Shounen Club (ザ少年倶楽部) is a music variety show hosted by Japanese idol group Hey! Say! Jump that showcases the song-and-dance skills of the Johnny’s Entertainment agency’s most recently debuted groups – A.B.C-Z and Sexy Zone – as well as the agency’s trainees (known as juniors).

This episode started with “Ame no Melody” from Kinki Kids. Bakaleya 4 (that is, the Bakaleya team without Jesse-kun and Matsumura Hokuto-kun) took the stage with noon boyz first, in what continues to be introduced as one of two new six-member groupings. They were soon followed by the other new team – the Bad Boys with Iwamoto Hikaru, Fukusawa Tatsuya, Yasui Kentaro, Hagiya Keigo, Morohoshi Shoki, and Morita Myuto.

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Jesse-kun and Hokuto-kun took the stage as a pair to close out that song, with some of the Elder Juniors including Masuda Ryo-kun supporting.

Then A.B.C-Z took over, singing “InaZuma Venus”. This singing could easily be used as the theme song for something – it sounds fit for an anime, actually.

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We get the three-person Sexy Zone again this time, but apparently Marius-kun and Matsushima-kun will be rejoining the group next month, so fans can breathe a sigh of relief. But if you’re interested in this group, please be vigilant for the sake of the kids.

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Anyway, they performed “Kimi no Tame, Boku ga Iru”. Sato-kun wrote the lyrics for this one, and is making some progress with his vocals by the sound of his solo line. Kento-kun and Fuma-kun had no trouble, of course.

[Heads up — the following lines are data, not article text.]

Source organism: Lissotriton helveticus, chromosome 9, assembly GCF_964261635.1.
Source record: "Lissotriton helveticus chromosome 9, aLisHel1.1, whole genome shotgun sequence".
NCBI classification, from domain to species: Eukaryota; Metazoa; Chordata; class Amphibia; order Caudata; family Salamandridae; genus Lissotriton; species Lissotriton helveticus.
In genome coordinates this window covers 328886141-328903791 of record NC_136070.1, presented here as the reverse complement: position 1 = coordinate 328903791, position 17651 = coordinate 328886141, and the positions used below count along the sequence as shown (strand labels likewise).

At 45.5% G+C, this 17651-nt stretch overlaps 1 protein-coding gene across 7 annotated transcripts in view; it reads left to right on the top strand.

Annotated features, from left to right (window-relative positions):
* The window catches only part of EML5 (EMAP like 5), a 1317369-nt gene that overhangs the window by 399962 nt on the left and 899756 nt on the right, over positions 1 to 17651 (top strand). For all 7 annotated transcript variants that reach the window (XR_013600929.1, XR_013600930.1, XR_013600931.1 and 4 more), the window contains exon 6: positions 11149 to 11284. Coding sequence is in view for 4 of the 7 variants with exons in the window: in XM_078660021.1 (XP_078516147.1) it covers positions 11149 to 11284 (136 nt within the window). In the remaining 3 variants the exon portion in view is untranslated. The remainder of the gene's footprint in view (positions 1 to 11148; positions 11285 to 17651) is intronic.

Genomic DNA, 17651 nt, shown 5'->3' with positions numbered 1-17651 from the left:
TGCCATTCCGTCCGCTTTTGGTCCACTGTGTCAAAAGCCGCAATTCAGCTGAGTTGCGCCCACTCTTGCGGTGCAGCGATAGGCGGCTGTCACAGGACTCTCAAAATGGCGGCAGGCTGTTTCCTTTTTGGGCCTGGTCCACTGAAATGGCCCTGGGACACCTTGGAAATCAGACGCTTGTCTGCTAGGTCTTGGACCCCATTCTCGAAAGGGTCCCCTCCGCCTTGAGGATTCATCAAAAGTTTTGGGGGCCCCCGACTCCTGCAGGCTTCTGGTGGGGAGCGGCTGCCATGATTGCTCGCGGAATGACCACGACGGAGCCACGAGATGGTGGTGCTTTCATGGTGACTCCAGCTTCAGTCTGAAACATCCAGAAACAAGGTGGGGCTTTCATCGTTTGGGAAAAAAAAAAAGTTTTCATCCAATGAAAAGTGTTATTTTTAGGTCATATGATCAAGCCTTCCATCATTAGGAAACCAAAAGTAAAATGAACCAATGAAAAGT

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That concluded the intro sequence. HSJ hosts Arioka Daiki-kun, Nakajima Yuto-kun, and Takaki Yuya-kun started the opening talk about the theme for the episode – Rain (in English). Extra points for starting with a rain song (“Ame no Melody”), and since inazuma is lightning, “InaZuma Venus” was rain-related, too. Yuto-kun notes that there are a lot of famous rain songs, so I trust we’ll be getting even more theme-related songs going forward.

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The junior melody was next, with Sexy Boyz  minus Marius and Sou (Kuramoto, Haniuda, Iwahashi, Jinguji, Nakamura Reia, and Takahashi Fuu) doing “Ame Datte”. There never seems to be a stable line-up for Sexy Boyz, and I was going to write what I usually call this group – Think Yuuki (except Kishi Yuta is no longer in the mix) – until I saw the song was assigned to Sexy Boyz. Oh, well.

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To my great surprise, Jinguji-kun and Iwahashi-kun did the next song as a duo, and it was KinKi Kids’ “Yokubou no Rain”. I loved the dance Nakajima Kento-kun did to this song a while back. These two did a less energetic version of that dance – fewer dizzying spins, but not bad considering their age. There was a fan service moment that was . . . I think I would describe it as awkward and unnecessary. The crowd gave a token scream, but I’ve heard much louder screams from the crowd in NHK Hall, so I’m not sure it was even much of a service to the fans. Still, I’m sure it’ll get some buzz, and maybe that’s all they were aiming for.

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The rest of Think Y- . . . I mean SB . . . returned to the stage for “back to BACK” with Miyachika Kaito-kun at center stage, and that was another surprise since I’ve never seen him highlighted before. He did a find job with it, though a quick one. Also featured (that is, also with little name plaques under them as they danced and microphones in their hands) were Kakuta Yuusei-kun, Matsukura Kaito-kun, Hayashi Ippei-kun, and Matsuda Genta-kun. I assume they’re all Twenty Twenty kids. Now that I’ve got that junior database, I can finally figure out all their names!